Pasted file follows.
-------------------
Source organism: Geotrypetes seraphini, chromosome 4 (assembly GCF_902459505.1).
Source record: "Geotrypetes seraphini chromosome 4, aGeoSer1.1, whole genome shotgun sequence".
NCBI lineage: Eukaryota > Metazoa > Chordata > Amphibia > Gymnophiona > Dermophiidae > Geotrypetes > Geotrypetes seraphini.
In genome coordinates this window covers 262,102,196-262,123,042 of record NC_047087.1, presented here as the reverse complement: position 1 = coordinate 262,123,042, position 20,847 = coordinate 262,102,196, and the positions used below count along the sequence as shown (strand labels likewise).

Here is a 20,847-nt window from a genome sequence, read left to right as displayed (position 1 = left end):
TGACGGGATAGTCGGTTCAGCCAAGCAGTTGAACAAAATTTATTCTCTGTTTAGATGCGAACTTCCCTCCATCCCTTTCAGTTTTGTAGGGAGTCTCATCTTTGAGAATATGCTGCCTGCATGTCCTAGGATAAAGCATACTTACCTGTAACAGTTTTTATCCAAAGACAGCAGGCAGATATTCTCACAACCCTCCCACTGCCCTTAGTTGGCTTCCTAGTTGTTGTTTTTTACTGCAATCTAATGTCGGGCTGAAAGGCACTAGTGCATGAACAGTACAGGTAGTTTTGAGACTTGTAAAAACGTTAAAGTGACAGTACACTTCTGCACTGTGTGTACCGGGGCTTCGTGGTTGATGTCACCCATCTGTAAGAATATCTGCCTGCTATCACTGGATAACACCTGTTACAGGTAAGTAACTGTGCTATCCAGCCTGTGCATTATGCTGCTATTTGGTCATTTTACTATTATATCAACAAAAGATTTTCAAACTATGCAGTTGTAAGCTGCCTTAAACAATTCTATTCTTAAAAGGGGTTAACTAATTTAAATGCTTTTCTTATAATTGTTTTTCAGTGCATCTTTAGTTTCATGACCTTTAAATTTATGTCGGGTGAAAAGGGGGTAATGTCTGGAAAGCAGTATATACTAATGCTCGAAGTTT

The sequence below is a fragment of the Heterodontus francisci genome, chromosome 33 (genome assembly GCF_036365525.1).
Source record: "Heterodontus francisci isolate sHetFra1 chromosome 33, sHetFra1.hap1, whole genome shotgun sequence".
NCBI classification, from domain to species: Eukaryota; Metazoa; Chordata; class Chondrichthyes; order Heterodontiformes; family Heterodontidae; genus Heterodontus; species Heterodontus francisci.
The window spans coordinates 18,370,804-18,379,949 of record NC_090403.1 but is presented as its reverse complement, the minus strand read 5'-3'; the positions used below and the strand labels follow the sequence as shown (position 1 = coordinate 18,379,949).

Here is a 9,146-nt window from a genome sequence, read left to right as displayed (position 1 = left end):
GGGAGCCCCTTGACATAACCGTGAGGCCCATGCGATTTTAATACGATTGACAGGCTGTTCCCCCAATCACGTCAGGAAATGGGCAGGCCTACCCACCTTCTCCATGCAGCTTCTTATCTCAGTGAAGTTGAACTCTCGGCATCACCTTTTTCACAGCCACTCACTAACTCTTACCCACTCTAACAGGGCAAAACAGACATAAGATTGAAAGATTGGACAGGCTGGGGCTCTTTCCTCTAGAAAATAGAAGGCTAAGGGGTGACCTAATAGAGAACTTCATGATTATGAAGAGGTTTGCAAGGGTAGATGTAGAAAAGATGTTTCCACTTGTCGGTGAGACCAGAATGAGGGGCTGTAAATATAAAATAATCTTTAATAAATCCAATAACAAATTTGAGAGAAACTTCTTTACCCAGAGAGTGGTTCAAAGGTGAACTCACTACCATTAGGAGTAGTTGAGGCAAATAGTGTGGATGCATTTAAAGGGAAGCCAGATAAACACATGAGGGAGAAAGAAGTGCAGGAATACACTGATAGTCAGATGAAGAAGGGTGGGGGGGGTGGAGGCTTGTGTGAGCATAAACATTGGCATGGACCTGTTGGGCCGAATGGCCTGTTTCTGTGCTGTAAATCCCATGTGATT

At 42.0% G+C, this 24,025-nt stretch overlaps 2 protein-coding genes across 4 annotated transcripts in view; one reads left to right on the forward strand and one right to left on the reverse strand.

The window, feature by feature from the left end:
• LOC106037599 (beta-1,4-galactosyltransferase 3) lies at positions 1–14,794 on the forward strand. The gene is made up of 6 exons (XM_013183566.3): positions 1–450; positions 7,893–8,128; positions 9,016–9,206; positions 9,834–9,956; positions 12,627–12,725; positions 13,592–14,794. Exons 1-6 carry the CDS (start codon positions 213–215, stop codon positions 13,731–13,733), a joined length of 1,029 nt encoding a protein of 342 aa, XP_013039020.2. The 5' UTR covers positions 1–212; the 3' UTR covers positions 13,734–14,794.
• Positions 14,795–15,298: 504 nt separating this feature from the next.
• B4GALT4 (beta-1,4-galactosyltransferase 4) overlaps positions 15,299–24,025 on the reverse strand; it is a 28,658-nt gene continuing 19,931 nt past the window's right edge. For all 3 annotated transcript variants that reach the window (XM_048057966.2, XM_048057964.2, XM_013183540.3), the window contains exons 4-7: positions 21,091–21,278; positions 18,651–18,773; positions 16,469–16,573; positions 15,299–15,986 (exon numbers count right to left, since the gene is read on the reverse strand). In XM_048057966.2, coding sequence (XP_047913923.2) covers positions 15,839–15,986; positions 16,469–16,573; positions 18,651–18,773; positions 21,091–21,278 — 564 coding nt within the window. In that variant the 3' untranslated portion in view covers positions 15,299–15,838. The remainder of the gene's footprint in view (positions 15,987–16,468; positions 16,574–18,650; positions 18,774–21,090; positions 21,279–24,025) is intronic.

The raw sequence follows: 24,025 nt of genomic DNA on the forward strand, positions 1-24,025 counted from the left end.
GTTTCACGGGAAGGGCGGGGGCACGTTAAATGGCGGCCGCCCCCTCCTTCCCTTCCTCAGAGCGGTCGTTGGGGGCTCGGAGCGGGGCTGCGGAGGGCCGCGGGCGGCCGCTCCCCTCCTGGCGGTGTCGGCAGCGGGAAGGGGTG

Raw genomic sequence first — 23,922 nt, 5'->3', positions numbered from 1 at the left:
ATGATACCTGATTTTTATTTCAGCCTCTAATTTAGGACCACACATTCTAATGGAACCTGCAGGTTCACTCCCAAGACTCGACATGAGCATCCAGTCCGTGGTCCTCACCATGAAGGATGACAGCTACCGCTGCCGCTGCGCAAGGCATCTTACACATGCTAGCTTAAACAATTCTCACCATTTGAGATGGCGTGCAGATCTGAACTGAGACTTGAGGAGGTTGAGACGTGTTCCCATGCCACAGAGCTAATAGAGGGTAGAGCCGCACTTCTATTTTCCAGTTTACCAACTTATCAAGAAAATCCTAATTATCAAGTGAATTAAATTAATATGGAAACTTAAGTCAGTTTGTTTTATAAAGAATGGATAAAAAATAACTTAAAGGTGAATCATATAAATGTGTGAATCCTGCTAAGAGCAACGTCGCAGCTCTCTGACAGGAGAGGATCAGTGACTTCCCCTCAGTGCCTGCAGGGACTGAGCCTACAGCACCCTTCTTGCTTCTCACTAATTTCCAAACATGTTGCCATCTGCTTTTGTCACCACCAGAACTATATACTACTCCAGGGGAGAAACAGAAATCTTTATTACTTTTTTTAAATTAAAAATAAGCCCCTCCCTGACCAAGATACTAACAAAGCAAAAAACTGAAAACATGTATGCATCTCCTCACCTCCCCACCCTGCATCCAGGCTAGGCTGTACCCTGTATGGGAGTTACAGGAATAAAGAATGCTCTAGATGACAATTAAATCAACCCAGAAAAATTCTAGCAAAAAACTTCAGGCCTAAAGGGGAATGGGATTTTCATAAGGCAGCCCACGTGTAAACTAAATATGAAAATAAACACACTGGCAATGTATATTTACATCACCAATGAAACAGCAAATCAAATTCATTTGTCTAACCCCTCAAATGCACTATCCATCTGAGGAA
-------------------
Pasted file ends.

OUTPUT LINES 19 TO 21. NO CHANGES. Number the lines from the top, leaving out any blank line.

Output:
GTTTCACGGGAAGGGCGGGGGCACGTTAAATGGCGGCCGCCCCCTCCTTCCCTTCCTCAGAGCGGTCGTTGGGGGCTCGGAGCGGGGCTGCGGAGGGCCGCGGGCGGCCGCTCCCCTCCTGGCGGTGTCGGCAGCGGGAAGGGGTG

Raw genomic sequence first — 23,922 nt, 5'->3', positions numbered from 1 at the left:
ATGATACCTGATTTTTATTTCAGCCTCTAATTTAGGACCACACATTCTAATGGAACCTGCAGGTTCACTCCCAAGACTCGACATGAGCATCCAGTCCGTGGTCCTCACCATGAAGGATGACAGCTACCGCTGCCGCTGCGCAAGGCATCTTACACATGCTAGCTTAAACAATTCTCACCATTTGAGATGGCGTGCAGATCTGAACTGAGACTTGAGGAGGTTGAGACGTGTTCCCATGCCACAGAGCTAATAGAGGGTAGAGCCGCACTTCTATTTTCCAGTTTACCAACTTATCAAGAAAATCCTAATTATCAAGTGAATTAAATTAATATGGAAACTTAAGTCAGTTTGTTTTATAAAGAATGGATAAAAAATAACTTAAAGGTGAATCATATAAATGTGTGAATCCTGCTAAGAGCAACGTCGCAGCTCTCTGACAGGAGAGGATCAGTGACTTCCCCTCAGTGCCTGCAGGGACTGAGCCTACAGCACCCTTCTTGCTTCTCACTAATTTCCAAACATGTTGCCATCTGCTTTTGTCACCACCAGAACTATATACTACTCCAGGGGAGAAACAGAAATCTTTATTACTTTTTTTAAATTAAAAATAAGCCCCTCCCTGACCAAGATACTAACAAAGCAAAAAACTGAAAACATGTATGCATCTCCTCACCTCCCCACCCTGCATCCAGGCTAGGCTGTACCCTGTATGGGAGTTACAGGAATAAAGAATGCTCTAGATGACAATTAAATCAACCCAGAAAAATTCTAGCAAAAAACTTCAGGCCTAAAGGGGAATGGGATTTTCATAAGGCAGCCCACGTGTAAACTAAATATGAAAATAAACACACTGGCAATGTATATTTACATCACCAATGAAACAGCAAATCAAATTCATTTGTCTAACCCCTCAAATGCACTATCCATCTGAGGAA